Start the sample application and then click on the WordPress container. You’ll see details about the container, plus buttons to stop, start, destroy, and debug the container.
Shipyard doesn’t offer many features that make it stand out from the other web-based GUIs. Its most comprehensive standout features are the container creation screen and the ability to add private repositories. Compared to the other web-based options, it was also the easiest to start and deploy, working perfectly on Docker for Mac.
Docker Compose UI
Specifically for adding a GUI to Docker Compose, the name says it all. Once again, it runs in its own container:
docker run \ --name docker-compose-ui \ -p 5000:5000 \ -w /opt/docker-compose-projects/ \ -v /var/run/docker.sock:/var/run/docker.sock \ francescou/docker-compose-ui:1.6.0
Open your browser and you can create your own project from scratch or use one of the templates provided. To start the UI with a pre-existing docker-compose.yml file, pass in the directory containing your file or run it in the directory.
docker run \ --name docker-compose-ui \ -v $(pwd):$(pwd) \ -w $(pwd) \ -p 5000:5000 \ -v /var/run/docker.sock:/var/run/docker.sock \ francescou/docker-compose-ui:1.6.0
Not specifically for managing containers but for analyzing images, MicroBadger digs into image files to show the layers and commands within them, their dependencies, and their impact on your application.
For example, analyzing the WordPress image:
You can see that the largest dependency is for PHP, which isn’t surprising, and there’s not too much you can do about that. But it’s interesting to see the cumulative effect that every command has and where you might be able to shave off a few bytes. You can add badges to your image repositories to show potential users what the impact on their projects might be.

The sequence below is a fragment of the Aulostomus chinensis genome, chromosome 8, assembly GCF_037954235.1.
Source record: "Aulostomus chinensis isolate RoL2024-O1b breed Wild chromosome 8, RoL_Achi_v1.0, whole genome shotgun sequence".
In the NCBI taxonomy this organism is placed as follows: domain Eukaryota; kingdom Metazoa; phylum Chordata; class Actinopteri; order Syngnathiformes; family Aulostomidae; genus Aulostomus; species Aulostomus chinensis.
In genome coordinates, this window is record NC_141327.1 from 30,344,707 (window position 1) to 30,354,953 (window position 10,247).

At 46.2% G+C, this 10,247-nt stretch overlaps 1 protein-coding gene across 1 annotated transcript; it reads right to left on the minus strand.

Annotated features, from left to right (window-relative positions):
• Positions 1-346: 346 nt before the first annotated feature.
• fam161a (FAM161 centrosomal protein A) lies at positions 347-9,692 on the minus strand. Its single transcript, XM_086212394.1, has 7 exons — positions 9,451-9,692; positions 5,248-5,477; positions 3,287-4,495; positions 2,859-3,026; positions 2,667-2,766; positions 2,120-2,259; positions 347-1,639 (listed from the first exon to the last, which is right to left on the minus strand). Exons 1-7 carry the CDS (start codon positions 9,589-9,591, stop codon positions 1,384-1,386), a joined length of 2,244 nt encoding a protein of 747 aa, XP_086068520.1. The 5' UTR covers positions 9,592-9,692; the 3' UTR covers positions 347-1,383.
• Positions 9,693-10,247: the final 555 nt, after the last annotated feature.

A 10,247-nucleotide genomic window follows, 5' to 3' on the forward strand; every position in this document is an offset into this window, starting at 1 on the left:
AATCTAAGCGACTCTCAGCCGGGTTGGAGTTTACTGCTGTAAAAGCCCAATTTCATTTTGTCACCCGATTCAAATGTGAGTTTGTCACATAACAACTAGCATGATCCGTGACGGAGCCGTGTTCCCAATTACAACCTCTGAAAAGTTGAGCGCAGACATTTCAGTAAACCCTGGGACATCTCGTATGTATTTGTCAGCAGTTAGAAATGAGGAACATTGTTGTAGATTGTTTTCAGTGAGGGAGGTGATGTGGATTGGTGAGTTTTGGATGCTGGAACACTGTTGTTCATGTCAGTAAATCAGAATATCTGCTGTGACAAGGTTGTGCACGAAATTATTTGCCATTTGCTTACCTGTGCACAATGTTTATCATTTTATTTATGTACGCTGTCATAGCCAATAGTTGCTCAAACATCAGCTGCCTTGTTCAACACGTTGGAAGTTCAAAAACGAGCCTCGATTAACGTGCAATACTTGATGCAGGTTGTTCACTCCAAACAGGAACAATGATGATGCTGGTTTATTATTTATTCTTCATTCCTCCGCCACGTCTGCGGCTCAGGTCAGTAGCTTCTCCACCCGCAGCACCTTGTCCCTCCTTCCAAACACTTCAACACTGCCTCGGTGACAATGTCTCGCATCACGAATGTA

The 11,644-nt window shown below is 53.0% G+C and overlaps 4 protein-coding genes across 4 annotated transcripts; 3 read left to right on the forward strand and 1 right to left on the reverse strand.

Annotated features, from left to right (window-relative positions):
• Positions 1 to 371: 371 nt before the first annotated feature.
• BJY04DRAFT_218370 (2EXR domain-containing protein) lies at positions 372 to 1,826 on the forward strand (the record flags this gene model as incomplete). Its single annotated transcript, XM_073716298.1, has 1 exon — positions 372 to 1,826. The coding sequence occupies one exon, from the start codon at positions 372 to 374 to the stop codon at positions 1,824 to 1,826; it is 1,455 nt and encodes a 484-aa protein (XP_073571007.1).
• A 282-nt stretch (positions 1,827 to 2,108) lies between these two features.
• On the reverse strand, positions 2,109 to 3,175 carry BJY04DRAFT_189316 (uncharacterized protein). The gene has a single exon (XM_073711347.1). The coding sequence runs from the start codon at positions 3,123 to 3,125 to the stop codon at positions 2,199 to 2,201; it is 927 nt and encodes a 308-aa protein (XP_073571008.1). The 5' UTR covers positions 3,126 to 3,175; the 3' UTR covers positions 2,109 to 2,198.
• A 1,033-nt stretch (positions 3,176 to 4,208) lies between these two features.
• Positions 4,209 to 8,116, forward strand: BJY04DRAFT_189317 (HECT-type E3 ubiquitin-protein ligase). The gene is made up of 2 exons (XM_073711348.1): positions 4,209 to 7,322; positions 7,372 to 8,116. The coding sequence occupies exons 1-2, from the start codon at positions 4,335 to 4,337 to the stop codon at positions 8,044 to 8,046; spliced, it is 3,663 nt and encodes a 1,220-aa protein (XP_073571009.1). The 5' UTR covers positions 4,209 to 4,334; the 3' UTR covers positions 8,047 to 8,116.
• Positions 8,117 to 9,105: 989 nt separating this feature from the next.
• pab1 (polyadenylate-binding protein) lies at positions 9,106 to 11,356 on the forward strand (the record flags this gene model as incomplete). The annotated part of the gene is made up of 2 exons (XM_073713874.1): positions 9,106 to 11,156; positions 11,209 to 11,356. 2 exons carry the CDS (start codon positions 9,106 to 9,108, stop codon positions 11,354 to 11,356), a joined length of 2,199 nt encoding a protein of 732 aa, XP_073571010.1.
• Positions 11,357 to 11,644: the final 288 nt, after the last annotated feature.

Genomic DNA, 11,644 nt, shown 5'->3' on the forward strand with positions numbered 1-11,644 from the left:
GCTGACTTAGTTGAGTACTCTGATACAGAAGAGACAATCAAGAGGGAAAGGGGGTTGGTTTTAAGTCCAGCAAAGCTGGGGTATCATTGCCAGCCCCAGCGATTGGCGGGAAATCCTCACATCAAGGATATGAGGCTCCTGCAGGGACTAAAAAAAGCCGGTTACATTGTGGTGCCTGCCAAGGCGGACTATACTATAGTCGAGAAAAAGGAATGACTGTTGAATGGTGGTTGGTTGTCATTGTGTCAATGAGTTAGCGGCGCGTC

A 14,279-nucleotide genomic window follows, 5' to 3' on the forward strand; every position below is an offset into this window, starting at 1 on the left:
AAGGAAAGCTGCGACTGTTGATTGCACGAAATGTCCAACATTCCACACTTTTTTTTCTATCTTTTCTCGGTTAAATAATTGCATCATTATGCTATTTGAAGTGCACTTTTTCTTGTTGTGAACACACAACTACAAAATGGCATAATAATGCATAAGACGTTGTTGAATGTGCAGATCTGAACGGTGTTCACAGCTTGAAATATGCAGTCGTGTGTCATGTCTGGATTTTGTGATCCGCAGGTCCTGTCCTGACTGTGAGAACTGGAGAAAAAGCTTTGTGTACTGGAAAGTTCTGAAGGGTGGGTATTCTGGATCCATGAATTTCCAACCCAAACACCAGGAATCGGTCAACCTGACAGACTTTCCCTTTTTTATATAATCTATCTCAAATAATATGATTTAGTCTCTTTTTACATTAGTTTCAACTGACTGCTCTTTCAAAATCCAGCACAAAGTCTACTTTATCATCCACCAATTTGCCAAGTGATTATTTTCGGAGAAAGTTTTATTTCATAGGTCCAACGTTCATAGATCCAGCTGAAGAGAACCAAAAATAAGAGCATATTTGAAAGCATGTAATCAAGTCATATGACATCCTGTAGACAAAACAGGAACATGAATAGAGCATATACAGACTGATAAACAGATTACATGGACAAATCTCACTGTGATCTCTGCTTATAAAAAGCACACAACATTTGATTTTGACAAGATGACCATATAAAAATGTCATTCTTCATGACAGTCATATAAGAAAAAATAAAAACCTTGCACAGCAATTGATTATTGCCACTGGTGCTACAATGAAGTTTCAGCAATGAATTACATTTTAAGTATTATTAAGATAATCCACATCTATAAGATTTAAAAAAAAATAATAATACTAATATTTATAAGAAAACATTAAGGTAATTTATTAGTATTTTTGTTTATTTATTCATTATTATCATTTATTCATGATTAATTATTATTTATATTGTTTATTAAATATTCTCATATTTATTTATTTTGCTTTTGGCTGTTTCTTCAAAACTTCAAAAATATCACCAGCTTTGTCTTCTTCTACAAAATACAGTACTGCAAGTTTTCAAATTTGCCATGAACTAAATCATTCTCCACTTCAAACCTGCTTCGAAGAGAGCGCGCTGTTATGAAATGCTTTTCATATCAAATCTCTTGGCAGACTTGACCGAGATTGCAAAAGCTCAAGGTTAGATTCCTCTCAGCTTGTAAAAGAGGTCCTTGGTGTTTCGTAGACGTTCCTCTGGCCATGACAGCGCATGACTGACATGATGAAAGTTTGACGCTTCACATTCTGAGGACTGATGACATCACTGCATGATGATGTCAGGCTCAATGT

While the tools I’ve mentioned so far are more designed for getting started with Docker images and containers, Rancher is a tool that takes what’s possible with a Docker GUI further and is more useful for production clusters. Reflecting this focus on production, Rancher is designed to work on Linux machines, so to test locally you might need to install onto a Virtual Machine.
Start the Rancher container using the following
docker run command:
sudo docker run -d --restart=unless-stopped -p 8080:8080 rancher/server:stable
I was also able to get it running on my Mac with the instructions here, but your mileage may vary.
Using Rancher offers more than the other options here but is also far more complex. For example, Rancher supports Docker Compose but extends it with Rancher Compose to add health checks, scaling, and other features. I was able to recreate the example application using Rancher’s ‘stacks’ feature by searching for "WordPress." Within minutes, I had an active application consisting of the same parts. Throughout the interface are export options to create an appropriate YAML file for your Rancher stack.
Once you’re set up, then Rancher offers similar features to other web-based GUIs but offers interface elements to add the extra features that Rancher offers. For example, to change the number of WordPress instances, click the plus or minus icons on the container page. The normal resource constraints apply for scaling container instances, e.g. you can’t have more than one container running on a Docker host that uses the same port as another.
If you ever lose track of how the components of your stack relate to each other, then Rancher offers handy graphs to show you.
As you might have guessed, Rancher is the option on this list that adds the most unique features. For many of you, it may offer far more than you need. Other features I’ve not mentioned include hosts insights, secrets management, a wide catalog of stacks, and Docker machine drivers.
Further Into Orchestration
I intentionally kept this article about the Docker GUIs at the less complex end. However, it would be remiss of me to not mention the GUIs that ship with Docker orchestration tools such as Kubernetes and Mesos. Rancher starts to touch on their territory, but they go much further into deploying, managing, and orchestrating Docker containers in large-scale, complex applications.
Published at DZone with permission of Chris Ward, DZone MVB. See the original article here.